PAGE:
Dark Horse Publication Date: January 31, 2012
List Price: USD 49.99
Hardcover: 272 pages
Publisher: Dark Horse (January 31, 2012)
Language: English
ISBN-10: 1595828214  |  ISBN-13: 978-1595828217

A lost treasure of the Golden Age returns in this gorgeous new volume featuring the work of both Russ Manning and Jesse Marsh! Young Natongo and his adopted brother Dan-El share a bond much stronger than blood, so when they learn of Dan-El's true father and his lost people, they pledge to discover the secret of his birthright together. 

Their journey across Africa reveals danger at every turn, but nothing to match the shock of finding Dan-El's home subjugated by an evil witchdoctor. With only each other to fall back on, can the brothers of the spear survive battle, exile, shipwreck, and more to overthrow the usurper so Dan-El can take his rightful place as king?

Under the Moons of Mars: 
New Adventures on Barsoom 
(formerly titled 
The New Adventures of John Carter of Mars).
An anthology to be published 
by Simon & Schuster 
for Young Readers in February 2012

Website: John Joseph Adams (editor)

Table of Contents:
    Foreword by Tamora Pierce
    Introduction by John Joseph Adams
    The Metal Men of Mars by Joe R. Lansdale
        Illustrated by Gregory Manchess
    Three Deaths by David Barr Kirtley
        Illustrated by Charles Vess
    The Ape-Man of Mars by Peter S. Beagle
        Illustrated by Jeremy Bastian
    A Tinker of Warhoon by Tobias S. Buckell
        Illustrated by Chrissie Zullo
    Vengeance of Mars by Robin Wasserman
        Illustrated  by Misako Rocks
    Woola’s Song by Theodora Goss
        Illlustrated by Joe Sutphin
    The River Gods of Mars by Austin Grossman
        Illustrated by Meinert Hansen
    The Bronze Man of Mars by L. E. Modesitt, Jr.
        Illustrated by Tom Daly
    A Game of Mars by Genevieve Valentine
        Illustrated by Molly Crabapple
    Sidekick of Mars by Garth Nix
        Illustrated by Mike Cavallaro
    The Ghost of the Superstition Mountains by Chris Claremont
        Illustrated by John Picacio
    The Jasoom Project by S. M. Stirling
        Illustrated by Jeff Carlisle
    Coming of Age in Barsoom by Catherynne M. Valente
        Illustrated by Michael Wm. Kaluta
    The Death Song of Dwar Guntha by Jonathan Maberry
        Illustrated by Daren Bader
    Appendix: A Barsoomian Gazetteer, or, 
Who’s Who and What’s What on Mars by Richard A. Lupoff

John Carter of Mars

Scoop ~ August 4, 2011
With a long awaited feature film incarnation finally on the way, we thought we'd take a look at the roots of Edgar Rice Burroughs' favorite man-about-Mars. Despite plenty of novels featuring the maverick hero, did you know John Carter started as a pulp character? It's true. John Carter of Mars first appeared in the pulp publication, All-Story magazine in 1912. And like the character himself, no one's quite sure how long Carter will live.

Here are few interesting facts about the sci-fi and adventure icon:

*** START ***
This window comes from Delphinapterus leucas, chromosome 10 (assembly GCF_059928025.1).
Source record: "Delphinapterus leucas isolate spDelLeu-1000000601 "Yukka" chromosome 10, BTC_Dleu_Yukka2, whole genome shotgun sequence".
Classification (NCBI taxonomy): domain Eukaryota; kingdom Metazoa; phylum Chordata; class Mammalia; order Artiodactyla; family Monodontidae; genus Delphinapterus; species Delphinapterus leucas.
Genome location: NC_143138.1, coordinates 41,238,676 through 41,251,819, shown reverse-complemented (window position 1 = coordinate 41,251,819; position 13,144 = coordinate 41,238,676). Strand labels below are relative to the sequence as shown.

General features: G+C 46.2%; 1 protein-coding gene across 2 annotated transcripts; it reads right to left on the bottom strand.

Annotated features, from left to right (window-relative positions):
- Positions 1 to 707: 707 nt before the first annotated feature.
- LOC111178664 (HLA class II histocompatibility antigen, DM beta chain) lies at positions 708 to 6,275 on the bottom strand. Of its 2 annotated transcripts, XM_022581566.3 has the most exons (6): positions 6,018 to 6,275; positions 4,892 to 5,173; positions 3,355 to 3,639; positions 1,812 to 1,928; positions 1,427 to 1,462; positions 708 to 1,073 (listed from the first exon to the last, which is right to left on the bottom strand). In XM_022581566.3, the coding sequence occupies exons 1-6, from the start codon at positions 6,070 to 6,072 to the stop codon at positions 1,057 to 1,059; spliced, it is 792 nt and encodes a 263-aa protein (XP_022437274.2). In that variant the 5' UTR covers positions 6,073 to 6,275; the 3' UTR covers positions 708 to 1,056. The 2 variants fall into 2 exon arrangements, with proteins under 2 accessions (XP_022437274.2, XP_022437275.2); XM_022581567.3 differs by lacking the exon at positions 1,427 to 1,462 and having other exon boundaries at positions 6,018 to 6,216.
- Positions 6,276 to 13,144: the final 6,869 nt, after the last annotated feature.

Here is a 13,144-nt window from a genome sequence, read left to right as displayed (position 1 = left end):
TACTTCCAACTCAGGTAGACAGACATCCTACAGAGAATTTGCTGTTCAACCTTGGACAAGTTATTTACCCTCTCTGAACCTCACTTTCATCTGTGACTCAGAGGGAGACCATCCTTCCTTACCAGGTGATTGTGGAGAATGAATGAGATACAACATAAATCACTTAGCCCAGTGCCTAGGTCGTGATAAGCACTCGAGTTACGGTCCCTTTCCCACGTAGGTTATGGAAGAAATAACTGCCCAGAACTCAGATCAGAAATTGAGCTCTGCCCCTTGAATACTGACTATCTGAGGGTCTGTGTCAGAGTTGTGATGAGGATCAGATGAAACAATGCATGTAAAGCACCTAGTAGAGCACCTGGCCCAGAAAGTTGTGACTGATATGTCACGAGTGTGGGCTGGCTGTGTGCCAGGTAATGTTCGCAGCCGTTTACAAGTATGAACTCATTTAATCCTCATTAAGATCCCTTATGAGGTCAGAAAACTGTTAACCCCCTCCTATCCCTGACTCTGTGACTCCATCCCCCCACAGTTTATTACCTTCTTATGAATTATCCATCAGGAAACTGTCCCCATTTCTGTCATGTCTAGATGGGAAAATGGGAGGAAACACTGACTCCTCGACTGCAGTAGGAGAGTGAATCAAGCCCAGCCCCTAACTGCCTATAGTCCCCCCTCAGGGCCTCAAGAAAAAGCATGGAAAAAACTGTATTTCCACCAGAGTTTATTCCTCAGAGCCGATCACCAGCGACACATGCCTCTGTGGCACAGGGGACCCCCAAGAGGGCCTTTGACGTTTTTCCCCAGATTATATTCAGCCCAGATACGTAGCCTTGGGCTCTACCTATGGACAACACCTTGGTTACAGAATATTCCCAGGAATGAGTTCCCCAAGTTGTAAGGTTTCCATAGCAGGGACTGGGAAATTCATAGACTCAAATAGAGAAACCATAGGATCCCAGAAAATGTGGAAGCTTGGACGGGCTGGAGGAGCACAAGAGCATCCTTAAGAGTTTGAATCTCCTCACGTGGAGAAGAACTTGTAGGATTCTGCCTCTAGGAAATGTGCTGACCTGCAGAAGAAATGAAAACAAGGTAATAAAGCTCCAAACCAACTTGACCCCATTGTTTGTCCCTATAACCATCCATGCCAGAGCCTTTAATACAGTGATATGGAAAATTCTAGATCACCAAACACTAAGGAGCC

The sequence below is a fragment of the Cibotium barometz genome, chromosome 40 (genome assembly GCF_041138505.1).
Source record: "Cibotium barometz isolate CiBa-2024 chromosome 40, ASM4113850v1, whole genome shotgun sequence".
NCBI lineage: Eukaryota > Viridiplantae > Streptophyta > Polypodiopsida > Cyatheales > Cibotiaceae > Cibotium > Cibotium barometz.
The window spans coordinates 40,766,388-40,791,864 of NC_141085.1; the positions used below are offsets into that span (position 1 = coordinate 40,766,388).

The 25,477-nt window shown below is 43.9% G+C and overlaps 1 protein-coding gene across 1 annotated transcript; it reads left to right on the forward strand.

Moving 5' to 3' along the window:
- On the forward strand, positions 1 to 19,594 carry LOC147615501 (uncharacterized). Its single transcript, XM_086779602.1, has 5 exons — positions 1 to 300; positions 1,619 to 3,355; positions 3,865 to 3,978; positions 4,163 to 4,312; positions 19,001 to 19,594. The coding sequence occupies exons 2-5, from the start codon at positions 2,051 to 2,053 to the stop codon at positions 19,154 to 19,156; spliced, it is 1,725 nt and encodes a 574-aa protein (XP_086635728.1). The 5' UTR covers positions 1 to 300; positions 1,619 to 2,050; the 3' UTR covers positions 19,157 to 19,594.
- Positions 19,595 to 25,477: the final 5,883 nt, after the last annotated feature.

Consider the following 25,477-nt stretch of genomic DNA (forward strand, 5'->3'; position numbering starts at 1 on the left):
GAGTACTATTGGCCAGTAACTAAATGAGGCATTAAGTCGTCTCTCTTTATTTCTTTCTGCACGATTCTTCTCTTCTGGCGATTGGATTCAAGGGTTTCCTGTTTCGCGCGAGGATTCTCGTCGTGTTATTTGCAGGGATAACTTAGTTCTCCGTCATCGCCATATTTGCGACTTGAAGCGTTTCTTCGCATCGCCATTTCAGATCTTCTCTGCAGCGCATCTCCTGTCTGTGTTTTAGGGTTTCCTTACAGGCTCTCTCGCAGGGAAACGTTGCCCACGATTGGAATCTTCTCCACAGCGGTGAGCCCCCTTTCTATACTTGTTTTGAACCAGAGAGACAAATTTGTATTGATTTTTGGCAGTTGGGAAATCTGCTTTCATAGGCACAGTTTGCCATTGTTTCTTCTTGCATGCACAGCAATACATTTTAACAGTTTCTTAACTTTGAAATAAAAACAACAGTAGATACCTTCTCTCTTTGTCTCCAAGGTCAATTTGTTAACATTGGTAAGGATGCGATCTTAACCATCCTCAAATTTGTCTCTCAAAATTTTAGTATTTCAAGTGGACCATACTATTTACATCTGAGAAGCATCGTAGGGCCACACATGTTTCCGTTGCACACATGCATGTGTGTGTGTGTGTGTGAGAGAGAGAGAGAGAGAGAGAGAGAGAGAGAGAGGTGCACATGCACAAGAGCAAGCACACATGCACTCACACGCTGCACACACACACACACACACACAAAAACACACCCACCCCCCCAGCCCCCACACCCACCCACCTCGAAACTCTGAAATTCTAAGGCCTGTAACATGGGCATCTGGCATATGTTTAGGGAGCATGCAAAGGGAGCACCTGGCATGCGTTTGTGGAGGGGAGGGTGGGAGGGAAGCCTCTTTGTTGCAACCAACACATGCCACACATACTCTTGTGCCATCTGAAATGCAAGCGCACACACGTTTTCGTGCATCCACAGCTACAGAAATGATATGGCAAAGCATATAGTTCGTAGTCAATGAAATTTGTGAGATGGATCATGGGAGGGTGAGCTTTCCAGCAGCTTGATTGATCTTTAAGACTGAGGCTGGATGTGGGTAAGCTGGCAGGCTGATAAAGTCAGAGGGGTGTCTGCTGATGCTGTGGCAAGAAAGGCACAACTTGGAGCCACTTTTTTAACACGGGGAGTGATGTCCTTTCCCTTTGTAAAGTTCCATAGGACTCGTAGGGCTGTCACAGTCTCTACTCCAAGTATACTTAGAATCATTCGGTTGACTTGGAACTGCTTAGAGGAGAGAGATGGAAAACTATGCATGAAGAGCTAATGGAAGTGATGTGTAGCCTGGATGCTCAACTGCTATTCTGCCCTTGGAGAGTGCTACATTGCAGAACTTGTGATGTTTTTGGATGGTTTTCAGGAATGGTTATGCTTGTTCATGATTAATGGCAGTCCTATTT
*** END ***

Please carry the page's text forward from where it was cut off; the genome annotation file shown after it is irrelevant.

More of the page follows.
In the first John Carter of Mars novel, The Princess of Mars, Carter is described as a native Virginian who fought for the Confederacy in the Civil War before becoming a prospector in Arizona. Chased by Apaches into a cave, he asphyxiates on noxious gas and, while unconscious, moves toward a "bright red light" that turns out to be Mars.

Once there, Carter meets Dejah Thoris, the Princess of Helium, one of Mars' capital cities.

A total of 11 Burroughs-penned John Carter of Mars books were published. Marvel revived the character for a short, but well-received run in 1977 with John Carter, Warlord of Mars. Dark Horse also took a take on the character with Tarzan/John Carter: Warlord of Mars in 1996, bringing together for the first time two of Burrough's most famous heroes.

Due to the vagueries of copyright law, some of the John Carter material is in the public domain, which will explain how Dynamite has three Warlord of Mars titles while Marvel has just announced their officially sanctioned version and a movie tie-in. Dark Horse also has a collected edition the reprints the early comic book tales.

Long a dream of many Burroughs fans, it will be interesting to see if the new movie creates more fans for the old stories.

Mike Hoffman's Latest ERB Project ~ Coming Soon!
Gods of Mars Illustrated
A few sample pages from Hoffman International Store:

John Carter of Mars

White Apes Attack

John Carter and Banth

Full Details on all ERB Novels and Comics in ERBzine

CRAFT Link in Every ERBzine Logo
ERBzine Comics Encyclopedia
Brothers of the Spear
Higher Truths
Mount Taishan: Mountain of Mountains
China Daily ~ August 10, 2011

                                                                                                                            Photo by Wang Dequan
The breathtaking sunrise over Mount Taishan.

Tarzan may have found his paradise in the African jungle, but he could well have felt at home in majestic Mount Taishan with its sacred temples and stone tablets. Not that 7,000 steep steps are easier to climb than treetops. You see, Tarzan in Chinese is identical to Mount Taishan, both called Taishan. I don't know who came up with the Chinese translation, but whoever did it must have conjured up the image of the archetypal feral child in the Chinese setting. "Taishan in Taishan" could be such a fitting and catchy movie title. I wonder why nobody ever thought about it.